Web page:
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  40. Two things still concern me about this discussion. One is testing. In order to test a child for giftedness, you need to find a tester that KNOWS how to test for giftedness. A regular school psychologist rarely will know much about giftedness and will often misinterpret subtest scores or not understand the ceiling of tests. (I’ve got a PhD in test and measurement and I’ve seen some amazingly bad testing in my career). The deal is, when you test kids you want to test for both achievement (what the child already knows, and this is graded by grade levels) and the IQ tests. HOWEVER, certain test are very poorly designed and can easily be misinterpreted. The Wisc 3, for example, is not reliable after a score of 130. Even Weschler, the test designer says this. But often psycholgists will give scores that do not reflect the limitations of the test.
    Once you see a Wisc test with at least 3 subtests scored over 17 (19 being the top score), the child has ceilinged the test. This means that any score is invalid. For example, when my son first took the WISC, he got 11 subtests of 19, and 3 more of 17+. They gave him a score of 142, but it was completely invalid because he ceilinged almost every subtest.
    Then you get into really sticky territory. There are hardly ANY testers that know how to test the profoundly gifted. The SB-LM is the only “accurate” test for that kind of IQ score (although the SB-5 is supposed to be better than anything else that is new) but the SB-LM was last written in the 1970s and hardly anyone knows how to use it, never mind has it. I think there are less than 10 testers in the US that do the SBLM. Think about that for a second.
    So much of the testing is inaccurate. Which means that kids are being left out of gifted programs left and right because their parents coulen’t afford to send them off to Colorado or NY to get tested by someone that knows how to test the gifted. Low income kids are notoriously left out of the game due to testing issues.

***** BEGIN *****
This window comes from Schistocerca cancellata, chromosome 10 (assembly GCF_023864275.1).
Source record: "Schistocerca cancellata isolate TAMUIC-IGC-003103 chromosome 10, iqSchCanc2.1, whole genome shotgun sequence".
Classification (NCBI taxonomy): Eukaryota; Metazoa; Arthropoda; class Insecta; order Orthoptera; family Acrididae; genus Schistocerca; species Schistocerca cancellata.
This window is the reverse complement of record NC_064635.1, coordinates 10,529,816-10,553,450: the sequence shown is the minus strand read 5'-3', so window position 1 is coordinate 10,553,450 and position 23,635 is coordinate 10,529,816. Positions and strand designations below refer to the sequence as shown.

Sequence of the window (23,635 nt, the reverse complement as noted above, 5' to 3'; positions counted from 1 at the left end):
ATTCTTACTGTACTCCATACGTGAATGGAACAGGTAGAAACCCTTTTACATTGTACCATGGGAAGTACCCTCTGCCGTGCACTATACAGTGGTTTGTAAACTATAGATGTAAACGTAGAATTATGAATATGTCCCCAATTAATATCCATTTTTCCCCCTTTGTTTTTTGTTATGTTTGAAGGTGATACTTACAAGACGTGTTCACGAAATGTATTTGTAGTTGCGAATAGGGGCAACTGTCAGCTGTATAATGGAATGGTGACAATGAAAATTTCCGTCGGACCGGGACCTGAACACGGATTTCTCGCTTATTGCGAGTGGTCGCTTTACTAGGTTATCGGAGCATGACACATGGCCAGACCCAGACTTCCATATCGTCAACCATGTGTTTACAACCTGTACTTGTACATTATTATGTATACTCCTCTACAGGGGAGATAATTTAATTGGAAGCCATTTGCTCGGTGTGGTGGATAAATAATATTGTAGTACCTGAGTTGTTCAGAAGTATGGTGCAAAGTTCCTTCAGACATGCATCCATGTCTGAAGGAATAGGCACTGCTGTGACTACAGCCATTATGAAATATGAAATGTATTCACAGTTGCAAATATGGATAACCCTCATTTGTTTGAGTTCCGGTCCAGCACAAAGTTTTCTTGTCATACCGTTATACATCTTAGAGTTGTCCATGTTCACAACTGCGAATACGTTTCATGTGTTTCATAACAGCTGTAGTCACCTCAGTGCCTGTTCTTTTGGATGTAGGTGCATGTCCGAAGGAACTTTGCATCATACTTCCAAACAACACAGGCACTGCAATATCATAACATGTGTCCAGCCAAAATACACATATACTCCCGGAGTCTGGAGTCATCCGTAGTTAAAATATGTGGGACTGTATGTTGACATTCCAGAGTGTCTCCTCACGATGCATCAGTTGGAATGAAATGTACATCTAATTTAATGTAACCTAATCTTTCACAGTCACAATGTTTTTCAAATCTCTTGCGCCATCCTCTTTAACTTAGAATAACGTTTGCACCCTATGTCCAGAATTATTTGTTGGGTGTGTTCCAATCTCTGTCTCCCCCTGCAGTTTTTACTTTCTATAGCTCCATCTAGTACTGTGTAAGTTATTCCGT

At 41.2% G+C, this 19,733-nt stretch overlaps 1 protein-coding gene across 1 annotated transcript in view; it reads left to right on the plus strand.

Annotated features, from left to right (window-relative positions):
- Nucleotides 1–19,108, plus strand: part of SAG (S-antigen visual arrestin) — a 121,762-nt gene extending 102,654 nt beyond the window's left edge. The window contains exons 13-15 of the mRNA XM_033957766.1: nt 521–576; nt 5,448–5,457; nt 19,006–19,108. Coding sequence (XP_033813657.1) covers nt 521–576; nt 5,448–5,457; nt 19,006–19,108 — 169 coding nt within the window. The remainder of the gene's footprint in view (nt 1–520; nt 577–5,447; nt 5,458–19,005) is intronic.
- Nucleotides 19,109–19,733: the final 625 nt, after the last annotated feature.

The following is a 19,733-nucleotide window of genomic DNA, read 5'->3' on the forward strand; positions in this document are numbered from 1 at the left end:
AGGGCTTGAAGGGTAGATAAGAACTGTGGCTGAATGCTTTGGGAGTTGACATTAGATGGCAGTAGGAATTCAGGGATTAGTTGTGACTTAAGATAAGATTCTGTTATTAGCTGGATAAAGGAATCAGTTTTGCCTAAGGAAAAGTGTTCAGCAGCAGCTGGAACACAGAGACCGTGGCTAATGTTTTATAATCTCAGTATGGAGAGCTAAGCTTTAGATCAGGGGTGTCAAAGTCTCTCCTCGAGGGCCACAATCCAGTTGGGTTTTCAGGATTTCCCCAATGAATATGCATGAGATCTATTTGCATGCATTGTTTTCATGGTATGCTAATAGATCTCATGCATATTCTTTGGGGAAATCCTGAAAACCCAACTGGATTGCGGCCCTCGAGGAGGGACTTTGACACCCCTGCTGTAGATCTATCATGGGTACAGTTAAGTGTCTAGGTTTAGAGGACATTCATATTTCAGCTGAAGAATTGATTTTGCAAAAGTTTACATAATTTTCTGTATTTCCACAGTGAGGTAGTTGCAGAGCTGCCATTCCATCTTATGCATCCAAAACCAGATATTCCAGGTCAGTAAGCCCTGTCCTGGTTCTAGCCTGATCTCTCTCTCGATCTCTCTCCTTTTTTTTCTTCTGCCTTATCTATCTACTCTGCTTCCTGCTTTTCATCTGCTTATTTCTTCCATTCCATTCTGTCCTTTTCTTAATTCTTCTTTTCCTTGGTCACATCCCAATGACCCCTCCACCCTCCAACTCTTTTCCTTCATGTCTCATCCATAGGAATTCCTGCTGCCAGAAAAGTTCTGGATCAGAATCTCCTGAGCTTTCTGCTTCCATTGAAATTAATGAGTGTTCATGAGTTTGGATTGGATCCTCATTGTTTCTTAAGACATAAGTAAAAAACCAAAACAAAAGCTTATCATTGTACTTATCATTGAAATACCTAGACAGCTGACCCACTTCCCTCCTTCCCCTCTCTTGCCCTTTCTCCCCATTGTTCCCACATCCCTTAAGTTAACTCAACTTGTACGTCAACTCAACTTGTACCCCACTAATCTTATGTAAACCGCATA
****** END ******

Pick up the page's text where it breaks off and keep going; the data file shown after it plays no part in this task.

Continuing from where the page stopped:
The next thing that is irritating me is the assumption that there are available gifted and talented programs nationwide. There are not. My state, Massachusetts, does not believe in giftedness. They believe that EVERY child is gifted and they offer absolutely NO gate/tag programs whatsoever. None. That is true of all New England states but Maine, and Maine offers almost nothing. Some states are amazing. Tennessee has great gifted ed. Some states offer almost nothing, like California with it’s 1 hour/week pullout gate programs. Big f’ing deal.
    The fact is, most gifted kids are left completely out of any special education. IEPs are not written for them in most states. They don’t get any recognition, which is why they have the HIGHEST dropout rate and suicide rate of any teen group. Yup, the brightest kids are the biggest failures of our school systems. Why is that fair? Because God gave them a bit extra in the smart department?
    People are, as a rule, very against giftedness. You get the nastiest comments when you have a GT kid. It’s assumed you pushed your kid, that you make them learn, that you’re a pushy parent. But you can’t stop a gifted child from learning, nor can you slow their learning down. Our schools are so dumbed down as it is, why expect that a GT kid would be just fine with honors/ap classes. They aren’t. The only thing that works for GT kids is radical acceleration and subject acceleration. You might not believe this, but the parents of GT kids swear it works, and I’m with them. My 13 YO son is in 10th grade and doing spectacularly well. He has friends, he’s popular, he’s got no social issues, and he’s happy being with kids who are more of his intellectual peers. WHY IS THIS WRONG?????

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  41. OK. It’s time to tie up this debate. While I felt that gifted programs have been abused by groups and increased inequities, most commenters weren’t all that concerned with that. They were felt these programs were essential to helping the smart kids who were not being reached in public education today.
    Since there is such a large interest in gifted education policy, if I come across a paper that discusses a good policy for reaching this population, I will post on it. But it has to be pretty hardcore and one that doesn’t neglect the political component.
    A couple of final notes — Lisa V wrote how her charter school reached all kids by having individualized goals. If this program could be scaled up, it sounds very promising.
    After reading through some of the websites for the gifted, I’m struck by how little emphasis is placed on having social skills. I’m on a listserv for kids with disabilities, many of whom are also gifted. The discussion is always about social skills. The parents trade ideas for helping their kids integrate into the larger school population, for winning friends, for blending. After reading a hundred testimonials about how regular people hate smart people, I have to wonder whether some social skill remediation would help them.
    I’ll leave this thread open, but I’m moving on to new topics.

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  42. Laura,